egional Governor of the expanded ARMM.

The people of Mindanao have always looked forward into shaping their destiny thr
ough self-determination and self-rule.
They have seen the rise of the first Filipino barangays ruled by the early datus
. Major socio-political changes, however, happened when Shariff Kabunsuan, an Ar
ab missionary, came and introduced Islam in Mindanao in the 15th century. This l
ed to the formation of Islamic communities and the formation of the Islamic Sult
anate, under one Supreme Council and eventually united the Mindanao mainland wit
h its sub-urban islands.
The united Muslim Mindanaoans repelled the influence of foreign domination parti
cularly the Spaniards, Americans and Japanese.
It was President Ramon Magsaysay who opened Mindanao to Christian settlers, majo
rity are from the Visayas, to share Mindanao's rich natural resources. The influ
x of settlers made Mindanao a place of diversified groups whose ethnicity, cultu
re, traditions and beliefs never became a source of misunderstanding, among the
early Mindanaoans.
The situation changed when unscrupulous persons, mostly politicians and business
men, took advantaged of the people's low economic state. Land grabbing and socia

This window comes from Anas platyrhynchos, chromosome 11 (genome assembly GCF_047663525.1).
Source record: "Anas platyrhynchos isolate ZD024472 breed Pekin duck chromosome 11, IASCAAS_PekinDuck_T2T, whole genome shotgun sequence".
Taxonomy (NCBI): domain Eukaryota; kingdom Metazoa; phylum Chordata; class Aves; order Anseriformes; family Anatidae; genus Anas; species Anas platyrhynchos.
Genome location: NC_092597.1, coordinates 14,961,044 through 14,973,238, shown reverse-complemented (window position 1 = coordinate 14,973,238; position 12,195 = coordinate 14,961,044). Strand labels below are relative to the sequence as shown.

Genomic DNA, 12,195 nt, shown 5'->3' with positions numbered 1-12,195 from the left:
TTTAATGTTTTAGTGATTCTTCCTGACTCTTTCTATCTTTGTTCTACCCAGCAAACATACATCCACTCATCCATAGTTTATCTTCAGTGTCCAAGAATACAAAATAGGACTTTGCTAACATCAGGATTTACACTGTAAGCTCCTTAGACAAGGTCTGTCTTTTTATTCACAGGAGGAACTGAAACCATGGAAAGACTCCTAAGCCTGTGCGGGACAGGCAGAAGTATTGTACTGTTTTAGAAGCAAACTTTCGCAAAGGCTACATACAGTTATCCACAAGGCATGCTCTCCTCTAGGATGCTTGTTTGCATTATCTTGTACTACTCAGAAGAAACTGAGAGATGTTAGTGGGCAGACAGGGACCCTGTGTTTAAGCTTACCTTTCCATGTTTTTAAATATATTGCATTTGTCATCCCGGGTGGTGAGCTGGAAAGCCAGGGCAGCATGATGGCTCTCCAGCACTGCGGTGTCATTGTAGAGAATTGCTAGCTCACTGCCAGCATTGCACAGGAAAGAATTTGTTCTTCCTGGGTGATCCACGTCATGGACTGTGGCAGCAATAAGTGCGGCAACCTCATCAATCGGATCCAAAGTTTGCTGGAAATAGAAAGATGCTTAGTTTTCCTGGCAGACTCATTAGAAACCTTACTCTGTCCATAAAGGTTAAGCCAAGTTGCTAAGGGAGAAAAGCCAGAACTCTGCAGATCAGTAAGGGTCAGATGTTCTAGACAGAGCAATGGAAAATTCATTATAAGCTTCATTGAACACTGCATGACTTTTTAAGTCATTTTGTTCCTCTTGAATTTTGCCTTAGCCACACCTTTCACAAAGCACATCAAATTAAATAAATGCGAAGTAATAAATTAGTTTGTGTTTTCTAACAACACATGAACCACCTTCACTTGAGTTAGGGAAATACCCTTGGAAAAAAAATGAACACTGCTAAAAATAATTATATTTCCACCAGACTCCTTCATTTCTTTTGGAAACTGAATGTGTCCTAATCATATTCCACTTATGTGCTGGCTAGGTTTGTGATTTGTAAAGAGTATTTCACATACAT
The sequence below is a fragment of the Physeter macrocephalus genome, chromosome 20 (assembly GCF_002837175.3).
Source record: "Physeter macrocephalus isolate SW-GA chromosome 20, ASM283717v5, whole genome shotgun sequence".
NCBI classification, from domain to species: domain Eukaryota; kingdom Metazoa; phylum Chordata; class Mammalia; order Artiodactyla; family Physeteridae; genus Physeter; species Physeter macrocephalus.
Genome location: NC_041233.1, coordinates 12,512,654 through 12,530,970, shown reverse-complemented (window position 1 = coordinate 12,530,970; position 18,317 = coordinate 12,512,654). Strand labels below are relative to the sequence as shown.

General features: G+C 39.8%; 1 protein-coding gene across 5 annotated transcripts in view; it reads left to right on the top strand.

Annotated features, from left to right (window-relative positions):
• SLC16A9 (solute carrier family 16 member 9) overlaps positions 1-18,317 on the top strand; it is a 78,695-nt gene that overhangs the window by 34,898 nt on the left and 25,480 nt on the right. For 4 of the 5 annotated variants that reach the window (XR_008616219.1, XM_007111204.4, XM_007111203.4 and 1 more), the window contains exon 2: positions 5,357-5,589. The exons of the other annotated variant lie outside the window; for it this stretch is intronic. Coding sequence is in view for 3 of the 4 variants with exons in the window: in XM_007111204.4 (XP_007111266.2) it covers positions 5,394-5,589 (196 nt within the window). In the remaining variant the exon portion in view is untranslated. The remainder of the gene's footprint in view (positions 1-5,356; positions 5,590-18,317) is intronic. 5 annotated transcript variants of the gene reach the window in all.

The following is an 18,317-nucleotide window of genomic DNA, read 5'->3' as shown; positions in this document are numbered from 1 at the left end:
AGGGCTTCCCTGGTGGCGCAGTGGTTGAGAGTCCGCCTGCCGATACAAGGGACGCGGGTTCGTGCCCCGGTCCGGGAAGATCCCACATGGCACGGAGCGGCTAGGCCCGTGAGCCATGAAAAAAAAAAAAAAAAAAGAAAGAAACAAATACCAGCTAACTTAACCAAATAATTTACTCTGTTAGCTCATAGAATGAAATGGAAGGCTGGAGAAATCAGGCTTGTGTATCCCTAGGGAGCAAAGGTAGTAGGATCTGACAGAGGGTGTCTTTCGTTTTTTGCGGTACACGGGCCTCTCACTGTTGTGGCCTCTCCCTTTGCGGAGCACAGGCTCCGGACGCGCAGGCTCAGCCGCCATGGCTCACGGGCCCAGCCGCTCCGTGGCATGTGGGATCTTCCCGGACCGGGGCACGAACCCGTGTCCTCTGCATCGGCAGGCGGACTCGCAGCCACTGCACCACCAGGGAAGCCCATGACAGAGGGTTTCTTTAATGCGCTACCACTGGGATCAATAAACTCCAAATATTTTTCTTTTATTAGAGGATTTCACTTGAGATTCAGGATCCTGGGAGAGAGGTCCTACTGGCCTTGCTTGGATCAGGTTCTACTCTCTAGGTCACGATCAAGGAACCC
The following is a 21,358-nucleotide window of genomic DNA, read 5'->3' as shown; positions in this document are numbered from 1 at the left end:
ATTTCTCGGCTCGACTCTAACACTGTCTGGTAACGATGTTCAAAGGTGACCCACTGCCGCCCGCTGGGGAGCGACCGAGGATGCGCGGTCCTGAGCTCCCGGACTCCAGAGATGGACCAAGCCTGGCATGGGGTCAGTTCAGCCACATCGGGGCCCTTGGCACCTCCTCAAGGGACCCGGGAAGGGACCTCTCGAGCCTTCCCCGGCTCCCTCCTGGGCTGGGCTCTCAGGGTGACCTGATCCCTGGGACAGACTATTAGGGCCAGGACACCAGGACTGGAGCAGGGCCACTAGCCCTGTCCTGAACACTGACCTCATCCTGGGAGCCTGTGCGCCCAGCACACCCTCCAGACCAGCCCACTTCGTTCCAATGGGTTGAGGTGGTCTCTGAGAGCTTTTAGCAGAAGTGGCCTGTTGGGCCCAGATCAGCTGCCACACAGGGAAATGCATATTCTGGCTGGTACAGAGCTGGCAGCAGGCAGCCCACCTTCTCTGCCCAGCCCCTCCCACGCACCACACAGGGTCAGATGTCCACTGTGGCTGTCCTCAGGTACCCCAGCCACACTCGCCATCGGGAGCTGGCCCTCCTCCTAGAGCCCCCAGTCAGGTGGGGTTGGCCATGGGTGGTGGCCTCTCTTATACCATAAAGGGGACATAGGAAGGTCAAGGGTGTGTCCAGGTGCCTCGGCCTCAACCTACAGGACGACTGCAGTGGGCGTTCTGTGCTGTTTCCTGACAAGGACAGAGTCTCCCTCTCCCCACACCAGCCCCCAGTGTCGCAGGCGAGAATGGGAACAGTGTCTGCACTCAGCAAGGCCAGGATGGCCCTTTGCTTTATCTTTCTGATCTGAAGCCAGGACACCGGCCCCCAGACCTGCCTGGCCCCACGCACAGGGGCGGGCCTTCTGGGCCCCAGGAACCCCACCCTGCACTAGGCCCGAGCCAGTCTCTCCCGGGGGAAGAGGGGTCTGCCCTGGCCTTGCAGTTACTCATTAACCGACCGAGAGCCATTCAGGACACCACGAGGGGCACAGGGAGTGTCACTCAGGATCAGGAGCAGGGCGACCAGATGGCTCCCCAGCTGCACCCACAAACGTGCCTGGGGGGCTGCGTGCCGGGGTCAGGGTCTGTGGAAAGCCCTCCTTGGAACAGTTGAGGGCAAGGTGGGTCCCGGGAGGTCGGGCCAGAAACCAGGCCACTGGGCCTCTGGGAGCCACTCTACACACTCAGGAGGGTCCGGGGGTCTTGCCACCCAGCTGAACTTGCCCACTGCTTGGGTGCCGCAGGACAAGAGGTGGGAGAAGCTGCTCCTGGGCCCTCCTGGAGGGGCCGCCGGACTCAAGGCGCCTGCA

l injustices were committed against the region's peace-loving people which force
d them rise in protest and revolt against the government.
On February 1973, the Mindanao problem escalated into an armed conflict involvin
g the Moro National Liberation Front (MNLF) and the Philippine Armed Forces. The
conflict led to the death and displacement of thousands of innocent people.
On July 7, 1975, President Ferdinand E. Marcos signed Presidential Decree No. 74
2 and Letter Of Instruction 290 creating the Western and Central Mindanao region
s and establishing the Office of the Regional Commissioner (ORC) in both regions
. Hostilities, however, continued with armed confrontations between the MNLF and
the military.
The situation lead the Organization of Islamic Conference (OIC) to intervene whi
ch led to the signing of the Tripoli Agreement between the Philippine Government
and the MNLF in Tripoli, Libya on December 23, 1976.

In compliance with the Tripoli Agreement, President Ferdinand E. Marcos signed P


residential Proclamation No. 1628 on 25 March 1977 forming an Autonomous Region
in Southern Philippines.
This was subjected to a referendum-plebiscite on 17 April 1977. However, the peo
ple opted to retain the original geo-political subdivisions of Westem and Centra
l Mindanao. This did not appease the Bangsa Moro Fronts which called the autonom
ous region as a unilateral implementation by the Manila govemment of the Tripoli
Agreement and, as such, was not recognized by the mujahideens.
On July 25, 1979, Batas Pambansa No. 20 was enacted creating the Regional Autono
mous Government in Westem and Central Mindanao region. This, however, did not st
ill conciliate the mujahideens who still pursued their revolutionary ideals.